Economists at Purdue University believe the U.S. economy will improve this year from the COVID-19 shock.

But that doesn’t mean things will get “back to normal” in the food sector, as ever-changing business models and increasing vertical integration could be the new way of business.

Some changes to food system could remain post-COVID

Jason Henderson

Jason Henderson, senior associate dean of the College of Agriculture and director of Extension at Purdue University, and Jayson Lusk, professor and head of Purdue’s Department of Ag Economics, provided their outlooks during Purdue’s annual Top Farmer Conference held virtually.

“I think we’re through the most disruptive period of the pandemic,” Lusk said. “I look for stabilization of retail food price inflation” near historic levels of 2% to 3% after prices jumped 5% to 6% last March and April, the largest monthly change since the 1970s.

“I think there will be a lot of realignment in the food system and a big shakeup in the food service sector.”

Spending in the food sector shifted dramatically since last spring, with a 9% year-over-year increase in spending at grocery stores while restaurant sales fell 10%, forcing thousands of eateries to close their doors. Total credit and debit card spending show an even more dramatic shift with grocery sales up 24.8% and restaurant sales down 25.9%.

Lusk expects more restaurants to close this year. Meanwhile, the scene could be very different at grocery stores as food retailers adjust to changing consumer spending habits.

Some changes to food system could remain post-COVID

Jayson Lusk

“There’s a lot more purchases online. I think (grocery) stores may look different in the future,” he said. “More food at home will bypass the store (with grocers’ focus possibly shifting to more fresh food as consumers buy more nonperishable items online).”

Lusk also envisions more realignment in the food system and vertical integration spurred by pressure from investors for companies to adopt sustainability initiatives.

There’s also growing interest for the growth and development of more small meat processors, who will have to compete through quality and service.

“We really didn’t have enough (meat processing) capacity in the system (to handle temporary shutdowns due to COVID last spring). It didn’t matter if it was a small or large processor,” Lusk said. “I think there will be some growth (in the number of small packers), but for entrance in the space, they’ll have to compete on another dimension. The big processors have the economies of scale and size.”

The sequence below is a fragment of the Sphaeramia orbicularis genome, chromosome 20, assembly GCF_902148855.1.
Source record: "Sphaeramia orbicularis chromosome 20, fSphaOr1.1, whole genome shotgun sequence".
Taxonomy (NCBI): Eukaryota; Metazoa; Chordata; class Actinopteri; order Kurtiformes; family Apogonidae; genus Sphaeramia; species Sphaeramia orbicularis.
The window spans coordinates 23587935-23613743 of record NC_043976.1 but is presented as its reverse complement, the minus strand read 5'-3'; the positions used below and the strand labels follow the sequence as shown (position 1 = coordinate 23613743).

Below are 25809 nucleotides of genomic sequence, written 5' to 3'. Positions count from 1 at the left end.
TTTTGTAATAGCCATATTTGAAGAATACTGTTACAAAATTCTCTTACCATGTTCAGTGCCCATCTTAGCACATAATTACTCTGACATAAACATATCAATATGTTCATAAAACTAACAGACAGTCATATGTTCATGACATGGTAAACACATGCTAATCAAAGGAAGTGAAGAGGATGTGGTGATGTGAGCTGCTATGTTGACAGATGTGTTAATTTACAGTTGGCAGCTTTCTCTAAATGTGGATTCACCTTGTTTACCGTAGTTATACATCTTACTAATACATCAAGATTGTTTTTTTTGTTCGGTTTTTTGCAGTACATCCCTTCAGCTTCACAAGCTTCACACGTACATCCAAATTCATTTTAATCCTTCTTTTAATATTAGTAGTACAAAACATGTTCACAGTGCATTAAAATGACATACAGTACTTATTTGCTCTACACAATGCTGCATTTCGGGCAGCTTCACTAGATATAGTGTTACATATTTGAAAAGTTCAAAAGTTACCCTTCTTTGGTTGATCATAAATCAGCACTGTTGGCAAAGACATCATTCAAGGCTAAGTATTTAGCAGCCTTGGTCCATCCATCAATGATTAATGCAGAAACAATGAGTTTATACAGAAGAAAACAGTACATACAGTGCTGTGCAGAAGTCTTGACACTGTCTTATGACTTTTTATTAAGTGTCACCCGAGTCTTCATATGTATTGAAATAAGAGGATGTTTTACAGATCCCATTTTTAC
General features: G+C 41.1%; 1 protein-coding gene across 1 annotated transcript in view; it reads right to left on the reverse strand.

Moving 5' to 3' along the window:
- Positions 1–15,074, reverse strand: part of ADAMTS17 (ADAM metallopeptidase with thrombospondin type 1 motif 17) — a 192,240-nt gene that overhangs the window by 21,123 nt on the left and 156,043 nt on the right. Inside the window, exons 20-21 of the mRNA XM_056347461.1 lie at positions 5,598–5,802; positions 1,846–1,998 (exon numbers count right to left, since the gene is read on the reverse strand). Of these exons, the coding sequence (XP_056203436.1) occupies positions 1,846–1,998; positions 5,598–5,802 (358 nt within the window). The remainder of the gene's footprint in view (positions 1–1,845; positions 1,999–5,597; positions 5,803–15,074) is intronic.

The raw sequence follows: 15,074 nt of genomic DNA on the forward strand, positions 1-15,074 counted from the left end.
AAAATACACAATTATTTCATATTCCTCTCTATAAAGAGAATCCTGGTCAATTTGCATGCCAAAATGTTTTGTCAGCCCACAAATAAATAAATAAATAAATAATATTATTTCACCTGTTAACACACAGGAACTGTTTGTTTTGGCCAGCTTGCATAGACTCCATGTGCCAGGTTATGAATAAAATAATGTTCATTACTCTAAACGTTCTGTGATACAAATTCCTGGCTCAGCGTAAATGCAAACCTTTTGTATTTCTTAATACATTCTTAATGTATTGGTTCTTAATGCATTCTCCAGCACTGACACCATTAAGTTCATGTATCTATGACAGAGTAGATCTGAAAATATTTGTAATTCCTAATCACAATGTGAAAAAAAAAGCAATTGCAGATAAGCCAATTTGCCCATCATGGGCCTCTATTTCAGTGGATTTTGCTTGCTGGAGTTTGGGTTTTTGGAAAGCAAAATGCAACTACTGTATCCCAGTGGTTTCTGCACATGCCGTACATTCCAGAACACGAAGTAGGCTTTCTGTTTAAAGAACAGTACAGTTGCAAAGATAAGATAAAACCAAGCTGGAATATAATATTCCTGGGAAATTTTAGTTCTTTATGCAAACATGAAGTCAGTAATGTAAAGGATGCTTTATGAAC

The good news is many consumers spent less and saved more during the past year, with household debt near 8.7% of disposable income compared to 13.2% during the Great Recession, Henderson noted.

“There’s a lot of money out there waiting to be spent,” Lusk said. “People are going to want to go out to eat and go on vacation, and they have the money to do it. There could be a real boom as we come out of this.”

But it could take time for the recovery to unfold, depending in part on distribution of COVID vaccines.

“Despite major headwinds, I think there’s solid economic fundamentals,” Henderson said. “It’s not going to be a fast recovery, but we’re starting to inch our way up.”

After declining about 2.5% in 2020, including a 9% drop in the second quarter, the U.S. economy could increase between 3.5% and 5% this year and 3% to 3.5% in 2022, according to Federal Reserve estimates.

“From my perspective, that’s a fairly strong recovery,” Henderson said. “But we still won’t get back to economic levels we were at before (COVID) for probably another two to three years.”

Monetary policy should help spur the recovery as the Fed signaled it plans to keep interest rates at historic lows through 2023.

“Once we get through this, we have to address what debt levels should be in the U.S. going forward,” said Henderson, who noted federal government debt continues to set new records.